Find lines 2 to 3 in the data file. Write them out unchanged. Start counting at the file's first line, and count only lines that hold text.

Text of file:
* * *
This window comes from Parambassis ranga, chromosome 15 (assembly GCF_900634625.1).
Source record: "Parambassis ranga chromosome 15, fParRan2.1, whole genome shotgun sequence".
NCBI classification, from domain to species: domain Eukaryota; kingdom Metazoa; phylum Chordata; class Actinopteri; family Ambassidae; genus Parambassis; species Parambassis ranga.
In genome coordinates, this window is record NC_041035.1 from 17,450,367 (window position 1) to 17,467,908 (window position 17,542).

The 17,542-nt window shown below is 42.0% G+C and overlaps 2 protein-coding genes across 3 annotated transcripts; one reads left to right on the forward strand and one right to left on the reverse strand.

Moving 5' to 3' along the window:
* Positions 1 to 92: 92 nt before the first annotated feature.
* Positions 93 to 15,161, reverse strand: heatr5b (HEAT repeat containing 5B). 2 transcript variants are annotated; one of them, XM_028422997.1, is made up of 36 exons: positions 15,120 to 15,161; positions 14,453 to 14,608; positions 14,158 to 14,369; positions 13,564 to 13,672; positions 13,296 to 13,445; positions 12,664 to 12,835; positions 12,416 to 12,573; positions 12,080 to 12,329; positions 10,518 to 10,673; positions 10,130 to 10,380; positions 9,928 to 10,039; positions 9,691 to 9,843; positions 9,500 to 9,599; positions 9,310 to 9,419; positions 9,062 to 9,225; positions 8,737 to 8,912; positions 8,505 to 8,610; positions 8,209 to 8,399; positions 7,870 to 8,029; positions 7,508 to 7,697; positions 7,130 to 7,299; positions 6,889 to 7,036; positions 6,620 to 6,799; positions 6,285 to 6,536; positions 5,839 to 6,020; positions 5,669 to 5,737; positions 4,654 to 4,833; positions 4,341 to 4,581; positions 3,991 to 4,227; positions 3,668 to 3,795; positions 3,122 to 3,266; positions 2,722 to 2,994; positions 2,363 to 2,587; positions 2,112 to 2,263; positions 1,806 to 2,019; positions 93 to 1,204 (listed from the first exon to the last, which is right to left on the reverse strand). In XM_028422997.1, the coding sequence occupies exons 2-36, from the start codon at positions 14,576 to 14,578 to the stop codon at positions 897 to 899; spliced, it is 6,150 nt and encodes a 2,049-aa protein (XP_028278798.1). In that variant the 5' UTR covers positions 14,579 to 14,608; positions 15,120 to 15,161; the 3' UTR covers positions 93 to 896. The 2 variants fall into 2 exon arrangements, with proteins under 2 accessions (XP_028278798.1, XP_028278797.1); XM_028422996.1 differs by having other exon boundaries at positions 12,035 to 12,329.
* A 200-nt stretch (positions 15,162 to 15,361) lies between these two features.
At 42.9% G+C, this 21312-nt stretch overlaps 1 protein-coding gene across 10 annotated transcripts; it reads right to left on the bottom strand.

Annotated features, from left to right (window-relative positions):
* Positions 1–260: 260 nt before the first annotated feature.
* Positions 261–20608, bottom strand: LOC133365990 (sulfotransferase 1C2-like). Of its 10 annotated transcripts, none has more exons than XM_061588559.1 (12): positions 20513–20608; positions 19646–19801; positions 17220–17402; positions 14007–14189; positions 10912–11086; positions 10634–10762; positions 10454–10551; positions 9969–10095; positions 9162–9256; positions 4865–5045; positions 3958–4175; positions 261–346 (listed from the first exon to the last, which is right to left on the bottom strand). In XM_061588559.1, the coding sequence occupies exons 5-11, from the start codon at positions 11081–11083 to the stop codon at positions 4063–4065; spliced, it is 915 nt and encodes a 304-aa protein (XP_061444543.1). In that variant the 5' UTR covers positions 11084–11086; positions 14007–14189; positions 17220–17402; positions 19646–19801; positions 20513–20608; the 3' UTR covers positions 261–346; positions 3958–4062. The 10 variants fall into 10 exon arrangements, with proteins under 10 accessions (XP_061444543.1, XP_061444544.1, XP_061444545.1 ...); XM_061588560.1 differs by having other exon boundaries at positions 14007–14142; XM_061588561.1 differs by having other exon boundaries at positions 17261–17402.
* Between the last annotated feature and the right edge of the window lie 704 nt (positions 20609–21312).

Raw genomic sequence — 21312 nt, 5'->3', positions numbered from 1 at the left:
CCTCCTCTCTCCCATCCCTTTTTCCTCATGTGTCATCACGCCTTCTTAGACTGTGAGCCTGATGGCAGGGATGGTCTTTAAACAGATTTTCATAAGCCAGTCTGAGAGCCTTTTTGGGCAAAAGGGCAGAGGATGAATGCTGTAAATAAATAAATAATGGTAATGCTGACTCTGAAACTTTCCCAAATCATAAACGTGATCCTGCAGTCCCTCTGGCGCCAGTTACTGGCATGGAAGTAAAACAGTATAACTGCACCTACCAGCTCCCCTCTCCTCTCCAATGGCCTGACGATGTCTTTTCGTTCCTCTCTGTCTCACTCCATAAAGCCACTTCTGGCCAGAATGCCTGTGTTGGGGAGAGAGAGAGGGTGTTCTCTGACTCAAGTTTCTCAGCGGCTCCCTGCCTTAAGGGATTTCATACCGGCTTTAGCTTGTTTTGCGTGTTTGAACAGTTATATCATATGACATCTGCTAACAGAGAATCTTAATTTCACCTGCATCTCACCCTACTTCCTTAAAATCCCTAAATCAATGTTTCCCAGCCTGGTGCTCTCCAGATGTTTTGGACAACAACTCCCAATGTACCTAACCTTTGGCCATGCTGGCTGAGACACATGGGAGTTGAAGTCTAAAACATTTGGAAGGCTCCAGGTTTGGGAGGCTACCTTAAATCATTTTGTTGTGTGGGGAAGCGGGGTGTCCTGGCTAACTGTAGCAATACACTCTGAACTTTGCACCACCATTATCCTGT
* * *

Source record: "Parambassis ranga chromosome 15, fParRan2.1, whole genome shotgun sequence".
NCBI classification, from domain to species: domain Eukaryota; kingdom Metazoa; phylum Chordata; class Actinopteri; family Ambassidae; genus Parambassis; species Parambassis ranga.